In vivo biodistribution: One million DLD-1 parental cells suspended in 0.05 mL PBS (millipore, Cat# L1825, Burlington, USA) or five million DLD-1 BRCA2 -/- cells suspended in 0.05 mL 50% matrigel (BD Biosciences, San Jose, USA) were inoculated subcutaneously into the flank. When tumor size averaged 200mm3, tumor bearing mice were administered with a single intravenous (i.v.) injection of HER2-TTC or isotype control (600 kBq/kg body weight (bw), 0.14 mg/kg bw) and sacrificed after 24, 72, 168, and 336 h. Tumors and organs were harvested from three mice per group at each time point. Radioactivity was counted using a high-purity germanium detector (HPGe) linked to an autosampler (GEM-F8250, Ortec Gamma Data). To identify thorium-227 and radium-223, the GammaVision software and Npp32 analysis engine (Reg. Guide 4.16 detection limit method) were used. For thorium-227 measurement, the 235.96 keV (abundance 12.90%), 256.23 keV (abundance 7.00%), 329.85 keV (2.90% abundance), 286.09 keV (abundance 1.74%), 304.50 keV (abundance 1.15%), 334.37 keV (abundance 1.14%), and 299.98 keV (abundance 2.21%) gamma peaks were used. Thorium-227 counts were corrected to the time of injection and expressed as percentage of injected dose of thorium-227 per gram (% IA/g).
In vivo efficacy: One million DLD-1 parental cells or five million DLD-1 BRCA2 -/- cells were suspended in 0.05 mL PBS and inoculated subcutaneously into the flank. When tumor size averaged 90 mm3
, mice were randomized into groups with 10 mice per group. Mice received a single i.v. injection of HER2-TTC (125, 300, or 600 kBq/kg bw, 0.14 mg/kg bw), radiolabeled isotype-control (300 kBq/kg bw, 0.14 mg/kg bw), HER2 antibody-chelator conjugate (0.14 mg/kg bw), or vehicle. In a parallel arm of the study, four groups were treated with HER2-TTC (125 or 300 kBq/kg bw, 0.14 mg/kg bw) in combination with olaparib (25 or 50 mg/kg bw daily, i.p. for 4 weeks).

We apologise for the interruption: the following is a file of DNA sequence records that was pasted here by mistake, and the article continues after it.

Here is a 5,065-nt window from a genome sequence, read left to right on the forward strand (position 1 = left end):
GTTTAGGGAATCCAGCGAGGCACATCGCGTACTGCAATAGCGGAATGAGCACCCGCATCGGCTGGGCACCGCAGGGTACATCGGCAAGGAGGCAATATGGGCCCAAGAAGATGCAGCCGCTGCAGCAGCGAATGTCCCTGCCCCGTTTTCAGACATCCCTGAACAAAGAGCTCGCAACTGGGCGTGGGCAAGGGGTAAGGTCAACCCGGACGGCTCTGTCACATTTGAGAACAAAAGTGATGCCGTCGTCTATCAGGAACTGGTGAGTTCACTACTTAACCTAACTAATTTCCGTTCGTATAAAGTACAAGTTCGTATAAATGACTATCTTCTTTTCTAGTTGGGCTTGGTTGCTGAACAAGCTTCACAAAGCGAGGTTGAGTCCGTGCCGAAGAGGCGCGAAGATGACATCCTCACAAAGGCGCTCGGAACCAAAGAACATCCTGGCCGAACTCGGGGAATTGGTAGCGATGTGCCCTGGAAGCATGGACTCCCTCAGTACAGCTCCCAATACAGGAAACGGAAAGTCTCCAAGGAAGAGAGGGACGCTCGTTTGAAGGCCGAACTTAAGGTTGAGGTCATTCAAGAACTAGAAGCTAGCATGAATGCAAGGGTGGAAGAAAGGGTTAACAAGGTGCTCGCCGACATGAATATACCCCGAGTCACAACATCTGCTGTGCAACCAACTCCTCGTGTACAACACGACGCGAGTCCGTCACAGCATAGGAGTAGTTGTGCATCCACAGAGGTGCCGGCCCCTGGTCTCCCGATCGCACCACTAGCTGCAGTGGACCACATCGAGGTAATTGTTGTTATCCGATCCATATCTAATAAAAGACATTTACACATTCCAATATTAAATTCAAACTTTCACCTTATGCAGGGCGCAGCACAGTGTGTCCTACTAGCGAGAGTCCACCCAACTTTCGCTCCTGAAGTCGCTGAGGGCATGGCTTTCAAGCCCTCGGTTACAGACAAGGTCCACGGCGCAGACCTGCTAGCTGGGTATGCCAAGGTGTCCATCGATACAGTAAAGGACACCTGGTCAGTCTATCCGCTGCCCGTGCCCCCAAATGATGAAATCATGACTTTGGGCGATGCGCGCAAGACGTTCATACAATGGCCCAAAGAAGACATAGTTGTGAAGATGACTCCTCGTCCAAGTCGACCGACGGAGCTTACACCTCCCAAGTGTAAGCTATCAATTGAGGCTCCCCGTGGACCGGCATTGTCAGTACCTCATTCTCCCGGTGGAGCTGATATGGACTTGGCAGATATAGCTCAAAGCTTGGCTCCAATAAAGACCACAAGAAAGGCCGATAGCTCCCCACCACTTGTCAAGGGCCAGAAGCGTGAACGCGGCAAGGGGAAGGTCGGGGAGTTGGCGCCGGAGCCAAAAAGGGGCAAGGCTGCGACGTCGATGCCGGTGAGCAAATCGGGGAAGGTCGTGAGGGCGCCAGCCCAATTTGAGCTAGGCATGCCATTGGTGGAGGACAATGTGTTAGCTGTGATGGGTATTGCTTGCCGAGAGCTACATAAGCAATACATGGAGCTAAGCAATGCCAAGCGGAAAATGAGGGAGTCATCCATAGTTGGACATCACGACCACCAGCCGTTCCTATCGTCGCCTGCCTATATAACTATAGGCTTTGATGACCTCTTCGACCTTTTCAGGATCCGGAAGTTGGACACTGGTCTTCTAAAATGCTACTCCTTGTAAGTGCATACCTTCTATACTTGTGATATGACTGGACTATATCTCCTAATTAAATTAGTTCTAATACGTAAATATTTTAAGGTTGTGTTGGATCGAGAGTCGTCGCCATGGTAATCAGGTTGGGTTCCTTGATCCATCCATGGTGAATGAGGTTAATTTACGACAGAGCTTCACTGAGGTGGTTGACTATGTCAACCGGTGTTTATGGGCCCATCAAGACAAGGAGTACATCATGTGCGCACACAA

Monotherapy of olaparib was included in control groups. In both arms of the study, body weights and tumor dimensions were measured twice a week during the course of the study. Blood samples was collected from the saphenous vein to 100 µL EDTA tubes before dosing (day -1 for DLD-1 parental and day -2 for DLD-1 BRCA2-/-) and thereafter every other week. Hematology samples were analyzed using VetScanHM5 (Abaxis Europe GmbH, Griesheim, Germany). Animals were sacrificed by cervical dislocation upon reaching the humane endpoint (tumor volume ≥ 1.500 mm3
; body weight loss ≥ 15%). Statistical analysis was performed using GraphPad Prism software, applying one-way ANOVA followed by Tukey’s test. To evaluate the cooperativity of combination treatment the expected additivity was calculated according to the Bliss additivity model (C = A + B – A x B; wherein C is the expected T/C of the combination of drug A and drug B if they act additive, A is T/C of drug A, and B is T/C of drug B). Ten percent over the expected additive effect is assumed to indicate synergism of the two drugs and 10% below the expected additive effect is assumed to indicate antagonism [36
Immunohistochemistry: HER2 expression was determined by immunohistochemical (IHC) staining using antibody EP1045Y rabbit monoclonal antibody, (Abcam, Cambridge, UK), followed by incubation with HRP-anti-rabbit labeled polymer (Envision, Dako/Agilent, Santa Clara, USA)) and subsequent visualization using using 3,3′-diaminobenzidine. In parallel, xenograft samples were stained with an isotype control antibody to demonstrate specificity of the staining (rabbit normal serum, Dako/Agilent, Santa Clara USA).